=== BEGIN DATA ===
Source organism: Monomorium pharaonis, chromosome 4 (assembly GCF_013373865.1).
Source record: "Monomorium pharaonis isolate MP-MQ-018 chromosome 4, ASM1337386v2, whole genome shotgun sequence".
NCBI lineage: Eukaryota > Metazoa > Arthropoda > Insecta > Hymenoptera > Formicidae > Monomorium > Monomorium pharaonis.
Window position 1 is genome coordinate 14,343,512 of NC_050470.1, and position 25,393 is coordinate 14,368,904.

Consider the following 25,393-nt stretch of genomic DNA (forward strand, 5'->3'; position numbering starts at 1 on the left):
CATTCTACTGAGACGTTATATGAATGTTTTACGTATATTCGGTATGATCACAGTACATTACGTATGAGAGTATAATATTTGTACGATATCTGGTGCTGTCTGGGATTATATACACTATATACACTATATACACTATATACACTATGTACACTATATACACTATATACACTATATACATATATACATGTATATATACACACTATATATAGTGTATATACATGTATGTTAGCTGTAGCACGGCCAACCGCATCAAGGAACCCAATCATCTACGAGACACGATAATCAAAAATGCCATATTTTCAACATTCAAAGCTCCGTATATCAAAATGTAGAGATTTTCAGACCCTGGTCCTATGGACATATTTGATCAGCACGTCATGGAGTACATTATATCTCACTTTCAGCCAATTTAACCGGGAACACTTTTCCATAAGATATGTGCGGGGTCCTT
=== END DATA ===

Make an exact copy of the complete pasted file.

Source organism: Monomorium pharaonis, chromosome 4 (assembly GCF_013373865.1).
Source record: "Monomorium pharaonis isolate MP-MQ-018 chromosome 4, ASM1337386v2, whole genome shotgun sequence".
NCBI lineage: Eukaryota > Metazoa > Arthropoda > Insecta > Hymenoptera > Formicidae > Monomorium > Monomorium pharaonis.
Window position 1 is genome coordinate 14,343,512 of NC_050470.1, and position 25,393 is coordinate 14,368,904.

Consider the following 25,393-nt stretch of genomic DNA (forward strand, 5'->3'; position numbering starts at 1 on the left):
CATTCTACTGAGACGTTATATGAATGTTTTACGTATATTCGGTATGATCACAGTACATTACGTATGAGAGTATAATATTTGTACGATATCTGGTGCTGTCTGGGATTATATACACTATATACACTATATACACTATATACACTATGTACACTATATACACTATATACACTATATACATATATACATGTATATATACACACTATATATAGTGTATATACATGTATGTTAGCTGTAGCACGGCCAACCGCATCAAGGAACCCAATCATCTACGAGACACGATAATCAAAAATGCCATATTTTCAACATTCAAAGCTCCGTATATCAAAATGTAGAGATTTTCAGACCCTGGTCCTATGGACATATTTGATCAGCACGTCATGGAGTACATTATATCTCACTTTCAGCCAATTTAACCGGGAACACTTTTCCATAAGATATGTGCGGGGTCCTT